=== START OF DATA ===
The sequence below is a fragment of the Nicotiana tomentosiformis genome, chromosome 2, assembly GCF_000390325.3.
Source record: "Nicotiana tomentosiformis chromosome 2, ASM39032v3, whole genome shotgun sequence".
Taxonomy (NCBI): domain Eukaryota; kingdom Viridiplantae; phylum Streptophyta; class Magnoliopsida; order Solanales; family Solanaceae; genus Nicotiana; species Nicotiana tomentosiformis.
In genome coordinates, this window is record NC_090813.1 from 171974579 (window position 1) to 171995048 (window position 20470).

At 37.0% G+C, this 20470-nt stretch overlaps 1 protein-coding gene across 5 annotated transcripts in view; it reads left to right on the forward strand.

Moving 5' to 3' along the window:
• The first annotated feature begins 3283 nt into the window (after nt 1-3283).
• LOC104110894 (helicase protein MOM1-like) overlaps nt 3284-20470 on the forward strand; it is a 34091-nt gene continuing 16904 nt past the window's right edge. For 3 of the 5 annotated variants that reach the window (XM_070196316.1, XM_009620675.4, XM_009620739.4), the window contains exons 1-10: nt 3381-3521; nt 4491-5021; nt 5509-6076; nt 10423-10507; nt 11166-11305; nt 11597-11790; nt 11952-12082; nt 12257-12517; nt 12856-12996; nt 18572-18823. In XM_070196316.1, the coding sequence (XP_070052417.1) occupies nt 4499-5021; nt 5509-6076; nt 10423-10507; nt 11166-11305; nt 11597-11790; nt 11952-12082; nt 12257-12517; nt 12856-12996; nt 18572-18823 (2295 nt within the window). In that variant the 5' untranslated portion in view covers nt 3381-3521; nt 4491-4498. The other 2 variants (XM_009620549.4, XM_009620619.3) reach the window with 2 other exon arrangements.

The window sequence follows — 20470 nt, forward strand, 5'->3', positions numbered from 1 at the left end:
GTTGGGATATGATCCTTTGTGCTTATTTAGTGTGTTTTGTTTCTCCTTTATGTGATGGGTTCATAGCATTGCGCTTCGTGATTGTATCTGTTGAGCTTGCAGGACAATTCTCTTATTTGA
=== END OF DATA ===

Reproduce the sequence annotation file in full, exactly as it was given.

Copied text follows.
The sequence below is a fragment of the Nicotiana tomentosiformis genome, chromosome 2, assembly GCF_000390325.3.
Source record: "Nicotiana tomentosiformis chromosome 2, ASM39032v3, whole genome shotgun sequence".
Taxonomy (NCBI): domain Eukaryota; kingdom Viridiplantae; phylum Streptophyta; class Magnoliopsida; order Solanales; family Solanaceae; genus Nicotiana; species Nicotiana tomentosiformis.
In genome coordinates, this window is record NC_090813.1 from 171974579 (window position 1) to 171995048 (window position 20470).

At 37.0% G+C, this 20470-nt stretch overlaps 1 protein-coding gene across 5 annotated transcripts in view; it reads left to right on the forward strand.

Moving 5' to 3' along the window:
• The first annotated feature begins 3283 nt into the window (after nt 1-3283).
• LOC104110894 (helicase protein MOM1-like) overlaps nt 3284-20470 on the forward strand; it is a 34091-nt gene continuing 16904 nt past the window's right edge. For 3 of the 5 annotated variants that reach the window (XM_070196316.1, XM_009620675.4, XM_009620739.4), the window contains exons 1-10: nt 3381-3521; nt 4491-5021; nt 5509-6076; nt 10423-10507; nt 11166-11305; nt 11597-11790; nt 11952-12082; nt 12257-12517; nt 12856-12996; nt 18572-18823. In XM_070196316.1, the coding sequence (XP_070052417.1) occupies nt 4499-5021; nt 5509-6076; nt 10423-10507; nt 11166-11305; nt 11597-11790; nt 11952-12082; nt 12257-12517; nt 12856-12996; nt 18572-18823 (2295 nt within the window). In that variant the 5' untranslated portion in view covers nt 3381-3521; nt 4491-4498. The other 2 variants (XM_009620549.4, XM_009620619.3) reach the window with 2 other exon arrangements.

The window sequence follows — 20470 nt, forward strand, 5'->3', positions numbered from 1 at the left end:
GTTGGGATATGATCCTTTGTGCTTATTTAGTGTGTTTTGTTTCTCCTTTATGTGATGGGTTCATAGCATTGCGCTTCGTGATTGTATCTGTTGAGCTTGCAGGACAATTCTCTTATTTGA